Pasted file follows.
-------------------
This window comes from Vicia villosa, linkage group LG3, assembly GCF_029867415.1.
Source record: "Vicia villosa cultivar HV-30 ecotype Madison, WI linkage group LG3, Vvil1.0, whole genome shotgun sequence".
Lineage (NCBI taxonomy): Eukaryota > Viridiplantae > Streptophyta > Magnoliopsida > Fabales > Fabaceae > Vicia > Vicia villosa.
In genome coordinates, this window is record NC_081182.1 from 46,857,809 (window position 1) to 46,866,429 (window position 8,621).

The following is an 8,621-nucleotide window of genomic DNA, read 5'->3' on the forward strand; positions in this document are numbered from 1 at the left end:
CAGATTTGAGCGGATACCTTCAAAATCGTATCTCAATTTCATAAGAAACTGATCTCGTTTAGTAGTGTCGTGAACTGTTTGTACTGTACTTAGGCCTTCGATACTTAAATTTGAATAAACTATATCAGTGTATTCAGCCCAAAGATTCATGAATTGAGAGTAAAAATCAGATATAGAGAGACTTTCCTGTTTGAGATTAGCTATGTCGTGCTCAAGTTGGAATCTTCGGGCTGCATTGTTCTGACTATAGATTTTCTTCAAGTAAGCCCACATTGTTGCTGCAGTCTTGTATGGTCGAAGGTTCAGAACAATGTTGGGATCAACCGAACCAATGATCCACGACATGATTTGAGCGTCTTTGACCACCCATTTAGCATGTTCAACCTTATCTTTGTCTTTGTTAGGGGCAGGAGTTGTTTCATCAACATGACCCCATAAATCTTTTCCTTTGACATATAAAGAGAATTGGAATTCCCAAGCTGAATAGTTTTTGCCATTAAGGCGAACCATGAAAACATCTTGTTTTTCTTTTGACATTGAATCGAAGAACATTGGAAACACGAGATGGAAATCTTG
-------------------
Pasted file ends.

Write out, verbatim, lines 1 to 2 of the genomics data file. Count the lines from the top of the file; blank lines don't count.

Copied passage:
This window comes from Vicia villosa, linkage group LG3, assembly GCF_029867415.1.
Source record: "Vicia villosa cultivar HV-30 ecotype Madison, WI linkage group LG3, Vvil1.0, whole genome shotgun sequence".